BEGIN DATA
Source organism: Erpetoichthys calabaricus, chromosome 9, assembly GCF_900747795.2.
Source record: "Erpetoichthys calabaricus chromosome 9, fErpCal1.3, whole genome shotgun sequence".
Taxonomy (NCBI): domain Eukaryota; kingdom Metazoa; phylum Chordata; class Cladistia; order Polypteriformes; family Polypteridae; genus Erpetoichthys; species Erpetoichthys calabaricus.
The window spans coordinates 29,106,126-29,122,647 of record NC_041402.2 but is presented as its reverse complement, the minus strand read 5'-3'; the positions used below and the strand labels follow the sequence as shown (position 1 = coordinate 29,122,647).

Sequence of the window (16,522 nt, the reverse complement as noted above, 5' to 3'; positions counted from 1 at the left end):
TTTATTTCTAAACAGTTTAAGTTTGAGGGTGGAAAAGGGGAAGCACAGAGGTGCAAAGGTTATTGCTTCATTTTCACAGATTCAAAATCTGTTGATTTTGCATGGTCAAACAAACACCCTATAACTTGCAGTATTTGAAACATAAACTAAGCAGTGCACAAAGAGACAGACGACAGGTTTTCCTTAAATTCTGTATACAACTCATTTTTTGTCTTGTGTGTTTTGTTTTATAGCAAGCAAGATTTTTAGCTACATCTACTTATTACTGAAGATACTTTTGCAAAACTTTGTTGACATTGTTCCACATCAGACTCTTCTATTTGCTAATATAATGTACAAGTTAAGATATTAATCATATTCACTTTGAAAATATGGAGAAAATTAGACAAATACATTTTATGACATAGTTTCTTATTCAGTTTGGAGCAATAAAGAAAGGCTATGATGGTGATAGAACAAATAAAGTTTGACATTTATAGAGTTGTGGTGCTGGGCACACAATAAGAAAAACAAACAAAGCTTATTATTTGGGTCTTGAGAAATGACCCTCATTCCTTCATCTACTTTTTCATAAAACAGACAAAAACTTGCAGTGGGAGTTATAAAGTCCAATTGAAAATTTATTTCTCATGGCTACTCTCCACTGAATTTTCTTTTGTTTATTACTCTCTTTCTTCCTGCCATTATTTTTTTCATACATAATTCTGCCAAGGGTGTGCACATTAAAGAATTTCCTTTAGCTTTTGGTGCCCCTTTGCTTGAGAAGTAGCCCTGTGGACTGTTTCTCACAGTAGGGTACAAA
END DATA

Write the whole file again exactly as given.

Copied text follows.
Source organism: Erpetoichthys calabaricus, chromosome 9, assembly GCF_900747795.2.
Source record: "Erpetoichthys calabaricus chromosome 9, fErpCal1.3, whole genome shotgun sequence".
Taxonomy (NCBI): domain Eukaryota; kingdom Metazoa; phylum Chordata; class Cladistia; order Polypteriformes; family Polypteridae; genus Erpetoichthys; species Erpetoichthys calabaricus.
The window spans coordinates 29,106,126-29,122,647 of record NC_041402.2 but is presented as its reverse complement, the minus strand read 5'-3'; the positions used below and the strand labels follow the sequence as shown (position 1 = coordinate 29,122,647).

Sequence of the window (16,522 nt, the reverse complement as noted above, 5' to 3'; positions counted from 1 at the left end):
TTTATTTCTAAACAGTTTAAGTTTGAGGGTGGAAAAGGGGAAGCACAGAGGTGCAAAGGTTATTGCTTCATTTTCACAGATTCAAAATCTGTTGATTTTGCATGGTCAAACAAACACCCTATAACTTGCAGTATTTGAAACATAAACTAAGCAGTGCACAAAGAGACAGACGACAGGTTTTCCTTAAATTCTGTATACAACTCATTTTTTGTCTTGTGTGTTTTGTTTTATAGCAAGCAAGATTTTTAGCTACATCTACTTATTACTGAAGATACTTTTGCAAAACTTTGTTGACATTGTTCCACATCAGACTCTTCTATTTGCTAATATAATGTACAAGTTAAGATATTAATCATATTCACTTTGAAAATATGGAGAAAATTAGACAAATACATTTTATGACATAGTTTCTTATTCAGTTTGGAGCAATAAAGAAAGGCTATGATGGTGATAGAACAAATAAAGTTTGACATTTATAGAGTTGTGGTGCTGGGCACACAATAAGAAAAACAAACAAAGCTTATTATTTGGGTCTTGAGAAATGACCCTCATTCCTTCATCTACTTTTTCATAAAACAGACAAAAACTTGCAGTGGGAGTTATAAAGTCCAATTGAAAATTTATTTCTCATGGCTACTCTCCACTGAATTTTCTTTTGTTTATTACTCTCTTTCTTCCTGCCATTATTTTTTTCATACATAATTCTGCCAAGGGTGTGCACATTAAAGAATTTCCTTTAGCTTTTGGTGCCCCTTTGCTTGAGAAGTAGCCCTGTGGACTGTTTCTCACAGTAGGGTACAAA